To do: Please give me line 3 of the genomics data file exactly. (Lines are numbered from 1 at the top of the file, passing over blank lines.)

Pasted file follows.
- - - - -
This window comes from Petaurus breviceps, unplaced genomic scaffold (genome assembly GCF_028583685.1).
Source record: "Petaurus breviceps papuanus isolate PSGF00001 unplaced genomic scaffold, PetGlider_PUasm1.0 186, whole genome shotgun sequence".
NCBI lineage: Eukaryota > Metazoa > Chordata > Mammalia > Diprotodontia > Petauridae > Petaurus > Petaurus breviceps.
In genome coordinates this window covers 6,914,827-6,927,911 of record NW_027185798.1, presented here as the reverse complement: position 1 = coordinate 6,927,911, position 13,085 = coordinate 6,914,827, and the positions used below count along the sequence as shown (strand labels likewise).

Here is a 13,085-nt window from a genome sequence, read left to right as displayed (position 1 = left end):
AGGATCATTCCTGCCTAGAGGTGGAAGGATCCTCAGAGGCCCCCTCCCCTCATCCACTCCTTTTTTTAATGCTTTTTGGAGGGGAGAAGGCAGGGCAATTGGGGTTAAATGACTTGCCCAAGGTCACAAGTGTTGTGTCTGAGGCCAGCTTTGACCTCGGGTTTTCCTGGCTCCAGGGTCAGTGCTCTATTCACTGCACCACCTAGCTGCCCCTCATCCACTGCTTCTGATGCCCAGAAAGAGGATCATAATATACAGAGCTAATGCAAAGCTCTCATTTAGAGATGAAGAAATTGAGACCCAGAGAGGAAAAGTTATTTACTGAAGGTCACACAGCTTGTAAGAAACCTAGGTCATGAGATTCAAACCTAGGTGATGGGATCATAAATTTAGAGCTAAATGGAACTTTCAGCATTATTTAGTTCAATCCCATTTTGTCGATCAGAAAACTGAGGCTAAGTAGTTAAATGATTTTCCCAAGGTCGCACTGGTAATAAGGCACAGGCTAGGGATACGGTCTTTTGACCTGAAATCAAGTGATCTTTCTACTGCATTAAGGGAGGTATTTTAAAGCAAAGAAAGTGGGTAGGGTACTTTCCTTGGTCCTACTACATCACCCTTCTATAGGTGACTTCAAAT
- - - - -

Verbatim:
NCBI lineage: Eukaryota > Metazoa > Chordata > Mammalia > Diprotodontia > Petauridae > Petaurus > Petaurus breviceps.